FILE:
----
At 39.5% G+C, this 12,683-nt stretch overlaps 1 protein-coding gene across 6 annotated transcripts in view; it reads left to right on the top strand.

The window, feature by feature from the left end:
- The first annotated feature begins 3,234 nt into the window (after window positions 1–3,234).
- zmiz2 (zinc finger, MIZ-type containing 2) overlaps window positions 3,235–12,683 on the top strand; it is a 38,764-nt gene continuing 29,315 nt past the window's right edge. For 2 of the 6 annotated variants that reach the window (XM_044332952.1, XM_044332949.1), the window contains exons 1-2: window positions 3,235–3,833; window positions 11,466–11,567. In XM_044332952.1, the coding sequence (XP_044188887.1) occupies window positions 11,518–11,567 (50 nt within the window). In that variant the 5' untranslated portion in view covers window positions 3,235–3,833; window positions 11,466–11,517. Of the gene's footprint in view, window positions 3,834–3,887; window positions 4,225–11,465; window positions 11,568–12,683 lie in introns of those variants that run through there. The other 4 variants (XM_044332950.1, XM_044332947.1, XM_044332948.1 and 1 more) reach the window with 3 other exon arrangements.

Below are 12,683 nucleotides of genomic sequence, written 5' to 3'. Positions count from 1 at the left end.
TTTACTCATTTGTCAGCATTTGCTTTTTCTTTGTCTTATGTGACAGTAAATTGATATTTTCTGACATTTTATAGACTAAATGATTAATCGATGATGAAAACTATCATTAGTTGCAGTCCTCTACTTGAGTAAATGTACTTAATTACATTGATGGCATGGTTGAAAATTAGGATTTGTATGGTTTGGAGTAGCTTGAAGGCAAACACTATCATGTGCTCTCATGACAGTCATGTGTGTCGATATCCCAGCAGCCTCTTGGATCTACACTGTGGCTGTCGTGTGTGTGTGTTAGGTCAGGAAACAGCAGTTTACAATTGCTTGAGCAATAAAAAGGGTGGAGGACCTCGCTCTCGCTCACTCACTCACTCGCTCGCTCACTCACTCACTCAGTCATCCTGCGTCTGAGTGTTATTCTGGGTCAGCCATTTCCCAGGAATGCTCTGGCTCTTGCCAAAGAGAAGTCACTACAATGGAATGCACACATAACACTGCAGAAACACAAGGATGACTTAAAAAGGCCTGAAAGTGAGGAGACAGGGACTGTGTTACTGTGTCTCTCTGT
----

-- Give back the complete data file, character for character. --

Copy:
At 39.5% G+C, this 12,683-nt stretch overlaps 1 protein-coding gene across 6 annotated transcripts in view; it reads left to right on the top strand.

The window, feature by feature from the left end:
- The first annotated feature begins 3,234 nt into the window (after window positions 1–3,234).
- zmiz2 (zinc finger, MIZ-type containing 2) overlaps window positions 3,235–12,683 on the top strand; it is a 38,764-nt gene continuing 29,315 nt past the window's right edge. For 2 of the 6 annotated variants that reach the window (XM_044332952.1, XM_044332949.1), the window contains exons 1-2: window positions 3,235–3,833; window positions 11,466–11,567. In XM_044332952.1, the coding sequence (XP_044188887.1) occupies window positions 11,518–11,567 (50 nt within the window). In that variant the 5' untranslated portion in view covers window positions 3,235–3,833; window positions 11,466–11,517. Of the gene's footprint in view, window positions 3,834–3,887; window positions 4,225–11,465; window positions 11,568–12,683 lie in introns of those variants that run through there. The other 4 variants (XM_044332950.1, XM_044332947.1, XM_044332948.1 and 1 more) reach the window with 3 other exon arrangements.

Below are 12,683 nucleotides of genomic sequence, written 5' to 3'. Positions count from 1 at the left end.
TTTACTCATTTGTCAGCATTTGCTTTTTCTTTGTCTTATGTGACAGTAAATTGATATTTTCTGACATTTTATAGACTAAATGATTAATCGATGATGAAAACTATCATTAGTTGCAGTCCTCTACTTGAGTAAATGTACTTAATTACATTGATGGCATGGTTGAAAATTAGGATTTGTATGGTTTGGAGTAGCTTGAAGGCAAACACTATCATGTGCTCTCATGACAGTCATGTGTGTCGATATCCCAGCAGCCTCTTGGATCTACACTGTGGCTGTCGTGTGTGTGTGTTAGGTCAGGAAACAGCAGTTTACAATTGCTTGAGCAATAAAAAGGGTGGAGGACCTCGCTCTCGCTCACTCACTCACTCGCTCGCTCACTCACTCACTCAGTCATCCTGCGTCTGAGTGTTATTCTGGGTCAGCCATTTCCCAGGAATGCTCTGGCTCTTGCCAAAGAGAAGTCACTACAATGGAATGCACACATAACACTGCAGAAACACAAGGATGACTTAAAAAGGCCTGAAAGTGAGGAGACAGGGACTGTGTTACTGTGTCTCTCTGT